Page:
Lights on, factories off

There is some interesting stuff around in this morning's papers, which is good to see.

In the Mail on Sunday, David Rose has been taking a look at the network of green billionaires and trust funds that fuels the UK's green blob.

Meanwhile, in the Sunday Telegraph, Ed Davey is unequivocal that the lights are not going to go out. But there's a catch:

To boost supply, “mothballed” plants could be brought back into use. Generating companies could also be told to “max-generate”, running at full capacity for a short-term surge. New demand-side contingencies are potentially more disruptive. In the event of a sudden shortage of power, big industrial consumers such as factories would be paid to switch on emergency backup generators and produce their own power.

So, our heroic Secretary of State is telling us that he has got the country's energy market into such a shambles that factories are going to have to be switched off to keep the lights on.

A scandal.


A new low

Competition among environmentalists to reach new lows of taste and decorum is always intense. A few years ago we had the 10:10 campaign's executions of schoolchildren. A couple of weeks back Lord Deben was comparing climate sceptics to Jehovah's witnesses. It's an battle of witlessness that seems to have no end.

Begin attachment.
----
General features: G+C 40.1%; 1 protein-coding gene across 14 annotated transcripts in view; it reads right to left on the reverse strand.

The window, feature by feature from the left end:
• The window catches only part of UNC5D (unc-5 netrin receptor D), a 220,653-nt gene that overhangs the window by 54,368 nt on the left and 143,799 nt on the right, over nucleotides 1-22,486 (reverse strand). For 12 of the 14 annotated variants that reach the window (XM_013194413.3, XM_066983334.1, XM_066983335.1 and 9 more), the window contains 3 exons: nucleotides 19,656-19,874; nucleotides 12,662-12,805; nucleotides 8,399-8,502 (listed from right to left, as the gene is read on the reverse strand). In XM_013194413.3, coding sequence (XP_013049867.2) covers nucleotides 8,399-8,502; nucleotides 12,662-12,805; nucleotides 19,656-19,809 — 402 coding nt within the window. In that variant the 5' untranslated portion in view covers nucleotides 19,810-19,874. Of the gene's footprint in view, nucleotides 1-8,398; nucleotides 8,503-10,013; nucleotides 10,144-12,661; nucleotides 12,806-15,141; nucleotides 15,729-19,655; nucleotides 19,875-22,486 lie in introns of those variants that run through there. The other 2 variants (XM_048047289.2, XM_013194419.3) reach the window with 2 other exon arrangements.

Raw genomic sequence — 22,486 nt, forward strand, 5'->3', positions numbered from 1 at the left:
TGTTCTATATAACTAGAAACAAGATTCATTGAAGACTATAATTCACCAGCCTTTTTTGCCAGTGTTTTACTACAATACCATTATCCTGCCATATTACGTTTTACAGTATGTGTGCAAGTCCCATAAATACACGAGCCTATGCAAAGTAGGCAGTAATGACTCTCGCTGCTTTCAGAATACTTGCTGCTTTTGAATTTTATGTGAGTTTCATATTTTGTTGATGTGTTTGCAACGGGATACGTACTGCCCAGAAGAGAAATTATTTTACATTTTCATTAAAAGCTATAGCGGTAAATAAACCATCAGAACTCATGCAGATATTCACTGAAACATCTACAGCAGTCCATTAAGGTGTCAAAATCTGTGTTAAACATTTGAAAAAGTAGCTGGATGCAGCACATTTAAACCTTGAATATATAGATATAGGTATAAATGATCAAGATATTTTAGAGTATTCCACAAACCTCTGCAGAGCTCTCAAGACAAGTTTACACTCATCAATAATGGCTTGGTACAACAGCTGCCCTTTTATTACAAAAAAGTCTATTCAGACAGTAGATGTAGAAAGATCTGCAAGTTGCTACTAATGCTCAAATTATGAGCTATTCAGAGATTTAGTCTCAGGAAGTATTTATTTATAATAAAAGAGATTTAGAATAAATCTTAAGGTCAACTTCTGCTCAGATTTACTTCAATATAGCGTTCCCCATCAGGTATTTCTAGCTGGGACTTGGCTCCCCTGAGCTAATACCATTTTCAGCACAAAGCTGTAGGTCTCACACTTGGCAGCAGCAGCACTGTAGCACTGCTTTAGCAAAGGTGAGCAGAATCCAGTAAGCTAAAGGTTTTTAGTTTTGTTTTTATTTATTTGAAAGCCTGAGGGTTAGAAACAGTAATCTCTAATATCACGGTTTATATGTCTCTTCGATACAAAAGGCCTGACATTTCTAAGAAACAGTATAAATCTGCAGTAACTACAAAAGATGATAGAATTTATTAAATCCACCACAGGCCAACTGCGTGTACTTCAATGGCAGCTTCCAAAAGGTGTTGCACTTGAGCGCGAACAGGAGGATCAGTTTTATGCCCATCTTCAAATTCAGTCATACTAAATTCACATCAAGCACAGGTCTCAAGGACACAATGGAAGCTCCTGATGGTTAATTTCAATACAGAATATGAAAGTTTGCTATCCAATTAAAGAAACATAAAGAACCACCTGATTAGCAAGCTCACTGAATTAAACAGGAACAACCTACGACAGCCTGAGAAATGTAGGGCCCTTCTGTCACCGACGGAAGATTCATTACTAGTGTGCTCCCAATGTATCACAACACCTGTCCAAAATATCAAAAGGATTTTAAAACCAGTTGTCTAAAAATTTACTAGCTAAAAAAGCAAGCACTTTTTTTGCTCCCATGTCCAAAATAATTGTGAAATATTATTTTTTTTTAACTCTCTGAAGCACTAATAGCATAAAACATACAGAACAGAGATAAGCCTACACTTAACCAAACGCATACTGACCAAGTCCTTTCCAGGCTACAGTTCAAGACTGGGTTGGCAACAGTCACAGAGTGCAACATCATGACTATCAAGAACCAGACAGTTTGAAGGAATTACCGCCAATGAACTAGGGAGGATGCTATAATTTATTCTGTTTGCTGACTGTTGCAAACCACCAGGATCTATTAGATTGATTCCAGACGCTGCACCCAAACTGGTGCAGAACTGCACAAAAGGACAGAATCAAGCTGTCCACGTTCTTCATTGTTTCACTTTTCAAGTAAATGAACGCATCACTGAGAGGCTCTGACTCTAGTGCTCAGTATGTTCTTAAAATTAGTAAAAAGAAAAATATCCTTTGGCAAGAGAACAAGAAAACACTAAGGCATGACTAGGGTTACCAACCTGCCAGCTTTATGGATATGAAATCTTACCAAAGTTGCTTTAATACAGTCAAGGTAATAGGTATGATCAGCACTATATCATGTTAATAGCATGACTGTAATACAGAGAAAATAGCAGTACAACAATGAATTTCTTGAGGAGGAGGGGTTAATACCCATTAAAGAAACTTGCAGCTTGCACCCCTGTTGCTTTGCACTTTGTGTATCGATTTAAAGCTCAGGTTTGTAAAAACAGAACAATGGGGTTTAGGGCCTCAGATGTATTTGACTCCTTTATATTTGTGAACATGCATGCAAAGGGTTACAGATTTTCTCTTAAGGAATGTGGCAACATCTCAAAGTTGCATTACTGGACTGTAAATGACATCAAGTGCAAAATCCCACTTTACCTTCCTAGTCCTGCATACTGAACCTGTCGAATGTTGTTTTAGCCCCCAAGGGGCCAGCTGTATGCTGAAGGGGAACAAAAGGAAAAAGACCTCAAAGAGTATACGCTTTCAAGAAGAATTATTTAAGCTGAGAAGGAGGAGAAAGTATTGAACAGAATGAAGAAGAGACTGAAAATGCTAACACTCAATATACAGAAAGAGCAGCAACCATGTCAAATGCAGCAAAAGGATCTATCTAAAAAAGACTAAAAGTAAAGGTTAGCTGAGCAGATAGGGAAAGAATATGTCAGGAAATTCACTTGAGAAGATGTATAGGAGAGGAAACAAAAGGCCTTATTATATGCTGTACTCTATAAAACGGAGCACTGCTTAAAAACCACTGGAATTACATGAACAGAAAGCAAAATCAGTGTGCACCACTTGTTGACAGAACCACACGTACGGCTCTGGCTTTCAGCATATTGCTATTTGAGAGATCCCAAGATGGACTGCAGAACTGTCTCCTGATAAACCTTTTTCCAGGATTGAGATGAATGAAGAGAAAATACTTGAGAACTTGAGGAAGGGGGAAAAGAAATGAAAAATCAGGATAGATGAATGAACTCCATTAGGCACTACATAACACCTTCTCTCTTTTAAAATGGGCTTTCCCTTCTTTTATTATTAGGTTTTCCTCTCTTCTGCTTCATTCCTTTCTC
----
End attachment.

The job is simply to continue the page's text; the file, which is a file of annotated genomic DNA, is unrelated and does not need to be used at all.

Today's entry in the competition will be right up Lord D's street, with the Australian Youth Climate Coalition trying to insinuate that coal miners are akin to paedophiles.


A climate change action group has canned a suggested billboard image after critics accused it of comparing coal mining to 'paedophilia'.

The Australian Youth Climate Coalition (AYCC) is hosting a billboard competition on its Facebook page for a sign to be displayed at Brisbane Airport when G20 leaders arrive next month.

One proposed billboard featured the slogan, 'Don't let the coal lobby get their dirty hands on our future' and a picture of a child with large, wrinkly hands covering her mouth.


Beat that M'lud!

Deal or no deal?

Accompanied by the obligatory picture of steam coming from the cooling towers of a power station, and another of a fracking site tower looking as though it had been surreptitiously photographed by  a "Frack Off" supporter, the BBC online reports:

 In the early hours of Friday, Mr Van Rompuy, wrote in a tweet: "Deal! At least 40% emissions cut by 2030. World's most ambitious, cost-effective, fair #EU2030 climate energy policy agreed."

The EU also agreed to boost the use of renewable energy to 27% in the total energy mix and increase energy efficiency to at least 27%.

Van Rompuy  is also reported as saying that this decision is “about survival”, and unsurprisingly the environmentalists were less happy about the latest proposals.

For those without high blood pressure, Roger Harrabin’s analysis is on the same page.


Update 12.11pm

GWPF report that the "agreement "is non-binding. Read all about it.....